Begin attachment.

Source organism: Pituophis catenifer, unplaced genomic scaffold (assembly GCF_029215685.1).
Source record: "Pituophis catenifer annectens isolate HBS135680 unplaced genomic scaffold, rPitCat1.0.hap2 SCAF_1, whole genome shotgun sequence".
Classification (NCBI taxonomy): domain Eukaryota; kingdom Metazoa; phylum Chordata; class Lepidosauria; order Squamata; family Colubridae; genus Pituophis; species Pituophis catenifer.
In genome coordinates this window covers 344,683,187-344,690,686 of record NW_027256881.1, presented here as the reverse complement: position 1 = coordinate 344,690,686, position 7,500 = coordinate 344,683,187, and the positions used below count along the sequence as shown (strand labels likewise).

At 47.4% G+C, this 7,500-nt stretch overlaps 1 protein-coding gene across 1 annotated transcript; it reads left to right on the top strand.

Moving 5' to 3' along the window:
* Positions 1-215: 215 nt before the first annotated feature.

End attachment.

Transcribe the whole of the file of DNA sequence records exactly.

Source organism: Pituophis catenifer, unplaced genomic scaffold (assembly GCF_029215685.1).
Source record: "Pituophis catenifer annectens isolate HBS135680 unplaced genomic scaffold, rPitCat1.0.hap2 SCAF_1, whole genome shotgun sequence".
Classification (NCBI taxonomy): domain Eukaryota; kingdom Metazoa; phylum Chordata; class Lepidosauria; order Squamata; family Colubridae; genus Pituophis; species Pituophis catenifer.
In genome coordinates this window covers 344,683,187-344,690,686 of record NW_027256881.1, presented here as the reverse complement: position 1 = coordinate 344,690,686, position 7,500 = coordinate 344,683,187, and the positions used below count along the sequence as shown (strand labels likewise).

At 47.4% G+C, this 7,500-nt stretch overlaps 1 protein-coding gene across 1 annotated transcript; it reads left to right on the top strand.

Moving 5' to 3' along the window:
* Positions 1-215: 215 nt before the first annotated feature.